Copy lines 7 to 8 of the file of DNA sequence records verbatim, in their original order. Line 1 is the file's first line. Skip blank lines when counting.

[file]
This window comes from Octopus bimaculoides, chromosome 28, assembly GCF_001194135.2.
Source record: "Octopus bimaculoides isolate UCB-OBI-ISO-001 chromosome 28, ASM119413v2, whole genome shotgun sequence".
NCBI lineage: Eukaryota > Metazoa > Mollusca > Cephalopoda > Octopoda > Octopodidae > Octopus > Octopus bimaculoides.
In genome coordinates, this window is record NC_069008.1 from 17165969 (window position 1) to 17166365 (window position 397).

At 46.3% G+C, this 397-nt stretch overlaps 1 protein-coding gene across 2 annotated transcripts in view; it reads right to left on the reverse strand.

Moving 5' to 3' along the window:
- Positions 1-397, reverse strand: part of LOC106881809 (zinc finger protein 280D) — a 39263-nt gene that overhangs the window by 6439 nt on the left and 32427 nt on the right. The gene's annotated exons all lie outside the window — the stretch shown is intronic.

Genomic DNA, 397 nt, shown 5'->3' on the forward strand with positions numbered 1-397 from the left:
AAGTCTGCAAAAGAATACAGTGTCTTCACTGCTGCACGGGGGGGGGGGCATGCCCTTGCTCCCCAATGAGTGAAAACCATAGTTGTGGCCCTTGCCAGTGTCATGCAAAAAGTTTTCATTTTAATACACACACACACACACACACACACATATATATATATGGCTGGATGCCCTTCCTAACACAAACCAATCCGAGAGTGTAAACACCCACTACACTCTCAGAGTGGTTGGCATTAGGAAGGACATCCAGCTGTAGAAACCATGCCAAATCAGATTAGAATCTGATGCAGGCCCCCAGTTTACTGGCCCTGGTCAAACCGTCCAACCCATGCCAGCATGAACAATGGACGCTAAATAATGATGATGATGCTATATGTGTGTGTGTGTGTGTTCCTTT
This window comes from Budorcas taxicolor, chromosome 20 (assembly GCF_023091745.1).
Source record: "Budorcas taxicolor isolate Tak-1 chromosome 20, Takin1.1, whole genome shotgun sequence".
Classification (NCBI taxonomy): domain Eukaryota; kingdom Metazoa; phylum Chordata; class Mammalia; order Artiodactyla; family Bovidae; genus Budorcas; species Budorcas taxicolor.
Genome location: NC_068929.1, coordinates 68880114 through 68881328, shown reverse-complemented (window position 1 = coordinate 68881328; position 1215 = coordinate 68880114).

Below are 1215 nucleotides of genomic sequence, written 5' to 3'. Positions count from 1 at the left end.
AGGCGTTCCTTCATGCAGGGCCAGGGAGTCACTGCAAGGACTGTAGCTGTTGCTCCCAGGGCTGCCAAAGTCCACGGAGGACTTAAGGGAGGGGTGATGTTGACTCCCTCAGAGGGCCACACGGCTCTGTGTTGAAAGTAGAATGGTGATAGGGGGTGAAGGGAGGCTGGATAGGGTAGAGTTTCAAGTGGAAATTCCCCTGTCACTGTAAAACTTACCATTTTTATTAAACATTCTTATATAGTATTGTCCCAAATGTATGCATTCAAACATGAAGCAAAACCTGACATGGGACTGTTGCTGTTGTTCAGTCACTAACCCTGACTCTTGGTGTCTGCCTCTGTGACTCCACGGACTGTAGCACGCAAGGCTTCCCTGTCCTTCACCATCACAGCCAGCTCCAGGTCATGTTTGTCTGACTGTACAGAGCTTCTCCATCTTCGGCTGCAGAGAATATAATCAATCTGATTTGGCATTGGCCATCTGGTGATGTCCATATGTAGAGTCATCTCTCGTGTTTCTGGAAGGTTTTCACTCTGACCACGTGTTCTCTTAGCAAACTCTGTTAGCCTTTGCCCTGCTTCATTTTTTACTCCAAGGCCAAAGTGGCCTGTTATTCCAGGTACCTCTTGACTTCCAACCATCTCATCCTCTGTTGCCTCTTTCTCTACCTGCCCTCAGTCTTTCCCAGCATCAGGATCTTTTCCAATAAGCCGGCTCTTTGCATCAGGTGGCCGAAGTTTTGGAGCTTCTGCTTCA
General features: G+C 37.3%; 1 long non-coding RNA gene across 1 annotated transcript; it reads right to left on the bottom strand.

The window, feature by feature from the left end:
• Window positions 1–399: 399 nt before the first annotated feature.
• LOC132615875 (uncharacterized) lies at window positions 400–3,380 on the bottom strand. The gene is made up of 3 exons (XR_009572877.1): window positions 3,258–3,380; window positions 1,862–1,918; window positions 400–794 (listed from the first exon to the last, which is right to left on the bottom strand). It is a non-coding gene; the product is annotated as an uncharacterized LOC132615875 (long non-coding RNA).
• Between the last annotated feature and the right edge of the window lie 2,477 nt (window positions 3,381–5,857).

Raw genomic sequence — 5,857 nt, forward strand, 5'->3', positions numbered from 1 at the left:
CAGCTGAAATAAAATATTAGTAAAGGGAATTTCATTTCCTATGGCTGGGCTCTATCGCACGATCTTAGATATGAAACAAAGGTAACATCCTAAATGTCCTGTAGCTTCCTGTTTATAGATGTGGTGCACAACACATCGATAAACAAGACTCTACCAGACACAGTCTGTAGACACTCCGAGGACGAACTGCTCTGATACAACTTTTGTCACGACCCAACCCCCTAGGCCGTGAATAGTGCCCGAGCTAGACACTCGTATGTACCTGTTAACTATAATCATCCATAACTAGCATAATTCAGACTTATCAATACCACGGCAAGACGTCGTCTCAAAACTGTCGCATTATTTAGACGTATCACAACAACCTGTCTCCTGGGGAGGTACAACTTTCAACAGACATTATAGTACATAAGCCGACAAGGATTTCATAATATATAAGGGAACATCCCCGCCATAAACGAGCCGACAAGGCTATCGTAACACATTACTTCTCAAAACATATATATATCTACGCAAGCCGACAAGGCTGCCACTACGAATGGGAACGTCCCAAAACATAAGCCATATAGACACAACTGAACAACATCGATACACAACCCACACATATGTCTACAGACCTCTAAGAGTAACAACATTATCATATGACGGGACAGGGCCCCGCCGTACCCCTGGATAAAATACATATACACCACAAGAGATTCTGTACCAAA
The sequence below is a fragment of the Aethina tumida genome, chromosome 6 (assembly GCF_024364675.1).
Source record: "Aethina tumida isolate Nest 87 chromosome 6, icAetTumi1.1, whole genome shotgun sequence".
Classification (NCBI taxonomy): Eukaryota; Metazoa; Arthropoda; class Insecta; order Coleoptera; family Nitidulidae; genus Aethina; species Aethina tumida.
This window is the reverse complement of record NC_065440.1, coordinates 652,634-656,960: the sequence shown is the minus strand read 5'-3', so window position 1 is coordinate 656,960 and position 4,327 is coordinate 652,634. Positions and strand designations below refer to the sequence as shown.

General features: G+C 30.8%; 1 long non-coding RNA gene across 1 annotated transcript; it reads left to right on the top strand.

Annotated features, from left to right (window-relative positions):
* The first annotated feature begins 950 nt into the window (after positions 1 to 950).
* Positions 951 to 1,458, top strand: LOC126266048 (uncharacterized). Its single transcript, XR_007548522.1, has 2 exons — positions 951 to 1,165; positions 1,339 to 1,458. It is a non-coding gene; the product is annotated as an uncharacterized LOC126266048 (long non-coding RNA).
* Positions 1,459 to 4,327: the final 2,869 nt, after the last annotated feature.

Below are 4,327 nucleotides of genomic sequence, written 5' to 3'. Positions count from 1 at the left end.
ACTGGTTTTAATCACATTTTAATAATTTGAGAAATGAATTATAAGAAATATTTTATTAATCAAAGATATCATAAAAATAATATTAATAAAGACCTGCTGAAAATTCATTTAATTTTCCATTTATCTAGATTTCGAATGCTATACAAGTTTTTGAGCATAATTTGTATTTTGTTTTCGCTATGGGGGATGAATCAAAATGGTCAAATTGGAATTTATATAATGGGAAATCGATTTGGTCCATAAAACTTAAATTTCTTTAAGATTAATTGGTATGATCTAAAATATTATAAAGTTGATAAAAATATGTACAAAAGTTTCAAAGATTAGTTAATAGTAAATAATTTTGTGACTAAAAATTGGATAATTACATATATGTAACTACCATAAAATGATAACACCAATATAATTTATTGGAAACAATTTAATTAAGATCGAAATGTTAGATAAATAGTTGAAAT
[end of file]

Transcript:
- Positions 1-397, reverse strand: part of LOC106881809 (zinc finger protein 280D) — a 39263-nt gene that overhangs the window by 6439 nt on the left and 32427 nt on the right. The gene's annotated exons all lie outside the window — the stretch shown is intronic.

Genomic DNA, 397 nt, shown 5'->3' on the forward strand with positions numbered 1-397 from the left: